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More than three million English people are so fat they qualify for obesity surgery, a study warns 

More than three million people in England are so fat they need obesity surgery, a study warns.

Researchers found that one in 14 adults currently qualify for an anti-obesity procedure that can cost between £4,000 and £15,000 a time.

The total bill could set the NHS back by up to £45billion – more than a third of the total health service budget.

The figures suggest previous anti-obesity campaigns have failed to turn the tide on Britain’s expanding waistline.

They come just weeks after Prime Minister Boris Johnson launched a new drive. This includes curbing buy-one-get-one-free deals on unhealthy foods, banning confectionery displays at checkouts and an end to TV adverts for foods high in fat, sugar and salt before 9pm.

The initiative was spurred by Mr Johnson’s experience in intensive care with coronavirus. He admits he was ‘too fat’ before his Covid-19 encounter and studies say overweight victims are at much higher risk of severe complications.

Mr Johnson has since lost around a stone, partly by taking morning runs with his dog Dilyn.

Obesity operations, known as bariatric surgery, restrict how much food the stomach can hold using a gastric band or sleeve, or with a bypass that links the top part of the stomach to the small intestine. 

BBC Radio 4 Woman’s Hour presenter Dame Jenni Murray says she lost ten stone from a peak of 24 stone thanks to a gastric sleeve

The National Institute for Health and Care Excellence recommends the surgery for anyone with a body mass index higher than 40, such as a 5ft 10ins man who weighs 20 stone or a 5ft 6ins woman of 18 stone. 

Surgery is also sanctioned for those with a BMI of 30 to 35 if they have type 2 diabetes. This includes 5ft 10in men of 15 stone or 5ft 6in women of 13.5 stone.

For the study, revealed in a report in the journal Obesity Surgery, doctors at St Richard’s Hospital in Chichester, West Sussex and Watford General Hospital, Hertfordshire, used data from the Health Survey for England to calculate that 7.3 per cent of England’s adult population – 3.21million people – qualify for bariatric operations.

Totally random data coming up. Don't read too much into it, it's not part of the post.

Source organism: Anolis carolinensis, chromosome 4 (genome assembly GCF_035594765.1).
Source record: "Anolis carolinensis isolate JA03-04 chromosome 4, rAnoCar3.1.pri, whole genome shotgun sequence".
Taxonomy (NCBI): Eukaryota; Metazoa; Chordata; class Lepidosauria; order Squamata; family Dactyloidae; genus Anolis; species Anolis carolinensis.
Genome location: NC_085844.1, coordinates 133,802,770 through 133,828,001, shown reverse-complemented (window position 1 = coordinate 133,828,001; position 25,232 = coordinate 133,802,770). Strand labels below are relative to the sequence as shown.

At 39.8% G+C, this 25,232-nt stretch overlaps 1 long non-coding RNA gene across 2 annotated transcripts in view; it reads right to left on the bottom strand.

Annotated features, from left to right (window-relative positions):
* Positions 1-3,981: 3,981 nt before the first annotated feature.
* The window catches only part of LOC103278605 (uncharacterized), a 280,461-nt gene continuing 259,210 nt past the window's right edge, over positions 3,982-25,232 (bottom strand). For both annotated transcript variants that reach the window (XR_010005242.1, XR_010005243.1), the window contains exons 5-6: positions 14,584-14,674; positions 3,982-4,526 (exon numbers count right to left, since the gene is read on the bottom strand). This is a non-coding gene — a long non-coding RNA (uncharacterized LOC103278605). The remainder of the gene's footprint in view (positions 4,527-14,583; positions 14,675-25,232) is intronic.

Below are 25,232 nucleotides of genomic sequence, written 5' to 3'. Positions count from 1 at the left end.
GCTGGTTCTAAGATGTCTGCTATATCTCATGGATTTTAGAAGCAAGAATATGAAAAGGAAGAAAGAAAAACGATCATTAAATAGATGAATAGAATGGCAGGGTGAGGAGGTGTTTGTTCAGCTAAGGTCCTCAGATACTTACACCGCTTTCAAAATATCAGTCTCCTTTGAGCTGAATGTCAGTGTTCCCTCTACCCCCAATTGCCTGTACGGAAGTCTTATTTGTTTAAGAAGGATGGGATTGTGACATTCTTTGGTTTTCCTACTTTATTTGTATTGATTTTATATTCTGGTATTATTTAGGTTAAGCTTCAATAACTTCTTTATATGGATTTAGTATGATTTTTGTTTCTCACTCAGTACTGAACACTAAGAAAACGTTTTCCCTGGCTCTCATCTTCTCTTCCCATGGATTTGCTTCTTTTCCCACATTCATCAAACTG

But it’s estimated that less than 1 per cent of those actually get one on the NHS – around 6,500 a year – and the team called for greater efforts to reduce stigma around this type of surgery.

Sarah Le Brocq of the charity Obesity UK said: ‘Our European neighbours carry out nearly ten times more bariatric procedures. For people with severe obesity it is a proven treatment option.’

The National Obesity Forum’s Tam Fry said using surgery as a last resort was ‘a huge mistake – studies show it pays for itself within two to three years’.

But nutrition expert Mike Lean of Glasgow University says mass surgery is not the answer.

‘As soon as you have done three million there will be another three million. It could never stop,’ he warned. ‘Instead, we need really effective policies to prevent weight gain, by reducing high-calorie intakes of fast food.’

Obesity operations, known as bariatric surgery, restrict how much food the stomach can hold using a gastric band or sleeve, or with a bypass that links the top part of the stomach to the small intestine. 

BBC Radio 4 Woman’s Hour presenter Dame Jenni Murray says she lost ten stone from a peak of 24 stone thanks to a gastric sleeve.

The National Institute for Health and Care Excellence recommends the surgery for anyone with a body mass index higher than 40, such as a 5ft 10ins man who weighs 20 stone or a 5ft 6ins woman of 18 stone. 

Surgery is also sanctioned for those with a BMI of 30 to 35 if they have type 2 diabetes. This includes 5ft 10in men of 15 stone or 5ft 6in women of 13.5 stones. 

For the study, revealed in a report in the journal Obesity Surgery, doctors at St Richard’s Hospital in Chichester, West Sussex and Watford General Hospital, Hertfordshire, used data from the Health Survey for England to calculate that 7.3 per cent of England’s adult population – 3.21million people – qualify for bariatric operations.

But it’s estimated that less than 1 per cent of those actually get one on the NHS – around 6,500 a year – and the team called for greater efforts to reduce stigma around this type of surgery. 

Sarah Le Brocq of the charity Obesity UK said: ‘Our European neighbours carry out nearly ten times more bariatric procedures. For people with severe obesity it is a proven treatment option.’

The National Obesity Forum’s Tam Fry said using surgery as a last resort was ‘a huge mistake – studies show it pays for itself within two to three years’.

But nutrition expert Mike Lean of Glasgow University says mass surgery is not the answer.

‘As soon as you have done three million there will be another three million. It could never stop,’ he warned. ‘Instead, we need really effective policies to prevent weight gain, by reducing high-calorie intakes of fast food.’ 

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